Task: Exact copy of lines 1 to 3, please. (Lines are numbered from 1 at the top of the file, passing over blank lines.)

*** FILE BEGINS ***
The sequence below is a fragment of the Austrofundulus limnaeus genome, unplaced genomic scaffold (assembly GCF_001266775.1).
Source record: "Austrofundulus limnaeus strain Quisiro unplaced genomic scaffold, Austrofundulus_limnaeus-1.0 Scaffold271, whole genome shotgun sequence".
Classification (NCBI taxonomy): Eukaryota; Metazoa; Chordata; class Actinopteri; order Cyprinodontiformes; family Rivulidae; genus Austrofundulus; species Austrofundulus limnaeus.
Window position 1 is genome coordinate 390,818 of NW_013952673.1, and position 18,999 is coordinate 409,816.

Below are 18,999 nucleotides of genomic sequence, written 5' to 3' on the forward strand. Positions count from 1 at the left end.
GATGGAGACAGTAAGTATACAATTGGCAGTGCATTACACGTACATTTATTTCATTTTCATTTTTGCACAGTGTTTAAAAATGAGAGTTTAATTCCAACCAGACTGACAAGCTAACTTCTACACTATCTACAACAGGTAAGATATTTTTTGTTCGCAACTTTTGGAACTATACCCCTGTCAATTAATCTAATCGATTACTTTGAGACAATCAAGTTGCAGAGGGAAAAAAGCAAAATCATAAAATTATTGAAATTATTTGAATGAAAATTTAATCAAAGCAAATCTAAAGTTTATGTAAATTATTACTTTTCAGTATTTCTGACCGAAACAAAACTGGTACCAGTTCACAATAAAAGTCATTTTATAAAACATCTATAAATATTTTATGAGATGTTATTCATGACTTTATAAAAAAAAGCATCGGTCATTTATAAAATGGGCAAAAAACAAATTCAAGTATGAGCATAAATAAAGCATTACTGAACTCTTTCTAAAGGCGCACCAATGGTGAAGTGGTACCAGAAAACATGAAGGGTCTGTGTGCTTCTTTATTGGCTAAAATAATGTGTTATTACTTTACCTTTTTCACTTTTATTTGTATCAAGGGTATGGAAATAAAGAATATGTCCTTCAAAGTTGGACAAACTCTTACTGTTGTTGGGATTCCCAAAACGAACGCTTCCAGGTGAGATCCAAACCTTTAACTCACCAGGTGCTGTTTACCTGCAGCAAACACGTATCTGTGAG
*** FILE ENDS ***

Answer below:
The sequence below is a fragment of the Austrofundulus limnaeus genome, unplaced genomic scaffold (assembly GCF_001266775.1).
Source record: "Austrofundulus limnaeus strain Quisiro unplaced genomic scaffold, Austrofundulus_limnaeus-1.0 Scaffold271, whole genome shotgun sequence".
Classification (NCBI taxonomy): Eukaryota; Metazoa; Chordata; class Actinopteri; order Cyprinodontiformes; family Rivulidae; genus Austrofundulus; species Austrofundulus limnaeus.